‘Sopranos’ house meme finds humor in 2022 real estate market

‘Sopranos’ house meme finds humor in 2022 real estate market

So insane, it’s criminal. Fans of “The Sopranos” are sarcastically drawing comparisons between the current

So insane, it’s criminal.

Fans of “The Sopranos” are sarcastically drawing comparisons between the current crisis American home buyers are facing — brought on by skyrocketing house prices, rising mortgage rates and fears of a recession — to a so-called simpler time in the 1990s, when Tony Soprano, hardworking New Jersey father-of-two, bought his dream home on a waste management consultant’s salary.

“The Sopranos own this home on a single salary from a husband that only had a semester and a half of college. This was considered normal in 1999 when the show began,” Twitter user @Gabagoolmarx tweeted in February.

In recent days and in light of the current housing horrors, the tweet has found new life, sparking a series of social media posts.

The cast of The Sopranos in front of the West Caldwell, NJ home that appeared on the show.
Back in the 1990s, at least according to “The Sopranos,” a waste management consultant could afford a lavish four-bedroom home in tony North Caldwell, NJ.

The real home, at 14 Aspen Drive in North Caldwell, NJ, was built by Victor and Patti Recchia in the late 1980s; the couple famously put the 4 bedroom, 5,600-square-foot home on the market for $3.4 million, back in 2019. The 1.5-acre property is currently not for sale.

At the time when James Gandolfini’s Soprano — who enjoyed off-the-books income from nefarious criminal enterprises — was first house-hunting in the late ’90s, the 1.5-acre property, nestled at the end of a quiet cul-de-sac and featuring a duck-friendly pool, the listing would have been valued at around $2,215,620 in 2022 money.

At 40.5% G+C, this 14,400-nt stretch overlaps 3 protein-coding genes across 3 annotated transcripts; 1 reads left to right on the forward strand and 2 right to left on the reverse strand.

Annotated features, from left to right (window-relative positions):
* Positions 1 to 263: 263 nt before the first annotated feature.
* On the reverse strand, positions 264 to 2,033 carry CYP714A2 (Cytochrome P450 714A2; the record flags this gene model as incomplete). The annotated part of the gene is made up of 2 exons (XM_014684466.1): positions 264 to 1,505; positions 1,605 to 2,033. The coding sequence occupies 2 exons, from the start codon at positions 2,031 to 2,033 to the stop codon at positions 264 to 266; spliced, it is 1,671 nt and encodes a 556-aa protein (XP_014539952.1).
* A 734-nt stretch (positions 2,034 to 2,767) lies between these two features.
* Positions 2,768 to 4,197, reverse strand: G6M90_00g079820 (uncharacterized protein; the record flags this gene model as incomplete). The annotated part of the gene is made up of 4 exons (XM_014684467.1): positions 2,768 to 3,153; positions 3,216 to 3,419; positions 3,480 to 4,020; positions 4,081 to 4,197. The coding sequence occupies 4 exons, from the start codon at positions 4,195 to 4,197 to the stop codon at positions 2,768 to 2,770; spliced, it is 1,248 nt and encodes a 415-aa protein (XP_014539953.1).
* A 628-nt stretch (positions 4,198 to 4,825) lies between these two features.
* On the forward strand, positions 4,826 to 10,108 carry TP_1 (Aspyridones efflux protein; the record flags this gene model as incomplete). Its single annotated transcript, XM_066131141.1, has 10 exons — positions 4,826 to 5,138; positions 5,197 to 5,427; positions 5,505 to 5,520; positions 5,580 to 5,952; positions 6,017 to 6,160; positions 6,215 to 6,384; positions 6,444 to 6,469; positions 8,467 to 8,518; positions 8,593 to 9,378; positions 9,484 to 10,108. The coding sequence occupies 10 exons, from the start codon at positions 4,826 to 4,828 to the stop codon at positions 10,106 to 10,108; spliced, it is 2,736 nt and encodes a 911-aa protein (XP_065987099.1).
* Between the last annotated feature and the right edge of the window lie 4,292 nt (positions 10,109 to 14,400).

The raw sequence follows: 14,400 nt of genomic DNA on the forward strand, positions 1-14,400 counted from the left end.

These days, waste management consultants make around $120,000, according to Glassdoor. Adjusting for that pesky inflation, this would have meant Tony was making a meager $67,400, all off-the-books — not exactly catnip to lenders.

Mr. Soprano’s suspicious set-up inspired social media to consider other lavish real estate holdings once considered in reach for various TV families.

“The Addams Family own this gothic mansion and have several full-time servants despite having no formal employment. This was considered normal in 1964 when the show began,” tweeted @mmmEggSandwich.

Some began to ponder how other fictitious characters managed such lives of luxury in the recent past — such as Kevin McCallister’s dad, Peter (John Heard) in the 1990 smash-hit film, “Home Alone.”

“What did Kevin’s dad do to to be able to afford a house like this, and nine 1st class tickets to Paris?” reads a meme posted by @PeroQueSensible, that pokes fun at how Heard would years later pop in “The Sopranos” as Vin Makazian, a crooked cop on Tony’s payroll.

Fans also called attention to how the unionized Soprano associates always took a pro-labor attitude on their many construction job sites.

“Sopranos believed in full employment, even if there was no work to do,” wrote @Freakanatcha.